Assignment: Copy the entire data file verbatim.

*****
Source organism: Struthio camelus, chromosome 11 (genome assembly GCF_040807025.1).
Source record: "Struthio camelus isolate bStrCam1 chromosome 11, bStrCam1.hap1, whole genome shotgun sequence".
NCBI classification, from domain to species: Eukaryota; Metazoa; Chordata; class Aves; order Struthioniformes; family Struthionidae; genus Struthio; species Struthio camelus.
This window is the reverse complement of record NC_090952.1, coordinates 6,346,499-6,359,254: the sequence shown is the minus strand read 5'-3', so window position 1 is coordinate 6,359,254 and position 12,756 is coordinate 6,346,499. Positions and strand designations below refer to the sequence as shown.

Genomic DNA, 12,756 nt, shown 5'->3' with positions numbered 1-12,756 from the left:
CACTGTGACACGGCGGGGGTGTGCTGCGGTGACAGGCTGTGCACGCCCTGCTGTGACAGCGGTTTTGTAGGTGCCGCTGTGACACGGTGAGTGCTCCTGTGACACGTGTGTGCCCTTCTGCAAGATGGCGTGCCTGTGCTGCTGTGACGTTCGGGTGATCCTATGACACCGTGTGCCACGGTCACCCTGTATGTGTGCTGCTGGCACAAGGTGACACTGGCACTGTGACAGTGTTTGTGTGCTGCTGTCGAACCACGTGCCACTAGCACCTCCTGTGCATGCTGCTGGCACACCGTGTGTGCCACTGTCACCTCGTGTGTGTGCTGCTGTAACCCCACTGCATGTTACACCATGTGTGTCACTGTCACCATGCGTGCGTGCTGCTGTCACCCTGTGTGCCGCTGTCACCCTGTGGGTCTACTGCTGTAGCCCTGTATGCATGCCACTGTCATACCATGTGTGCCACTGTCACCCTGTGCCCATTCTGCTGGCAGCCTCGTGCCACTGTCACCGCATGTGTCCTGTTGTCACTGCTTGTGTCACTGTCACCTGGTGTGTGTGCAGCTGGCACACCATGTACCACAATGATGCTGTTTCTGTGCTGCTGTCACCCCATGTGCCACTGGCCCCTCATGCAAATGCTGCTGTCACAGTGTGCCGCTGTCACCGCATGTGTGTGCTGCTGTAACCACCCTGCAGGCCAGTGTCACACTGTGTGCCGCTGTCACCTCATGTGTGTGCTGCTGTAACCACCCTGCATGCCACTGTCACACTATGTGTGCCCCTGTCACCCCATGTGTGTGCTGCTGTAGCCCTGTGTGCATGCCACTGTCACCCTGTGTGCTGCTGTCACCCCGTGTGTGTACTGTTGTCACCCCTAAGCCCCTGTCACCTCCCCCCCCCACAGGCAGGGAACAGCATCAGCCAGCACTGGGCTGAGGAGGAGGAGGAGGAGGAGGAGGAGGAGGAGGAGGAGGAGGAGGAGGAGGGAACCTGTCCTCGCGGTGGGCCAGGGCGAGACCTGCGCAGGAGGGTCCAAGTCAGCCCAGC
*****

Source organism: Struthio camelus, chromosome 11 (genome assembly GCF_040807025.1).
Source record: "Struthio camelus isolate bStrCam1 chromosome 11, bStrCam1.hap1, whole genome shotgun sequence".
NCBI classification, from domain to species: Eukaryota; Metazoa; Chordata; class Aves; order Struthioniformes; family Struthionidae; genus Struthio; species Struthio camelus.
This window is the reverse complement of record NC_090952.1, coordinates 6,346,499-6,359,254: the sequence shown is the minus strand read 5'-3', so window position 1 is coordinate 6,359,254 and position 12,756 is coordinate 6,346,499. Positions and strand designations below refer to the sequence as shown.

Genomic DNA, 12,756 nt, shown 5'->3' with positions numbered 1-12,756 from the left:
CACTGTGACACGGCGGGGGTGTGCTGCGGTGACAGGCTGTGCACGCCCTGCTGTGACAGCGGTTTTGTAGGTGCCGCTGTGACACGGTGAGTGCTCCTGTGACACGTGTGTGCCCTTCTGCAAGATGGCGTGCCTGTGCTGCTGTGACGTTCGGGTGATCCTATGACACCGTGTGCCACGGTCACCCTGTATGTGTGCTGCTGGCACAAGGTGACACTGGCACTGTGACAGTGTTTGTGTGCTGCTGTCGAACCACGTGCCACTAGCACCTCCTGTGCATGCTGCTGGCACACCGTGTGTGCCACTGTCACCTCGTGTGTGTGCTGCTGTAACCCCACTGCATGTTACACCATGTGTGTCACTGTCACCATGCGTGCGTGCTGCTGTCACCCTGTGTGCCGCTGTCACCCTGTGGGTCTACTGCTGTAGCCCTGTATGCATGCCACTGTCATACCATGTGTGCCACTGTCACCCTGTGCCCATTCTGCTGGCAGCCTCGTGCCACTGTCACCGCATGTGTCCTGTTGTCACTGCTTGTGTCACTGTCACCTGGTGTGTGTGCAGCTGGCACACCATGTACCACAATGATGCTGTTTCTGTGCTGCTGTCACCCCATGTGCCACTGGCCCCTCATGCAAATGCTGCTGTCACAGTGTGCCGCTGTCACCGCATGTGTGTGCTGCTGTAACCACCCTGCAGGCCAGTGTCACACTGTGTGCCGCTGTCACCTCATGTGTGTGCTGCTGTAACCACCCTGCATGCCACTGTCACACTATGTGTGCCCCTGTCACCCCATGTGTGTGCTGCTGTAGCCCTGTGTGCATGCCACTGTCACCCTGTGTGCTGCTGTCACCCCGTGTGTGTACTGTTGTCACCCCTAAGCCCCTGTCACCTCCCCCCCCCACAGGCAGGGAACAGCATCAGCCAGCACTGGGCTGAGGAGGAGGAGGAGGAGGAGGAGGAGGAGGAGGAGGAGGAGGAGGAGGAGGGAACCTGTCCTCGCGGTGGGCCAGGGCGAGACCTGCGCAGGAGGGTCCAAGTCAGCCCAGC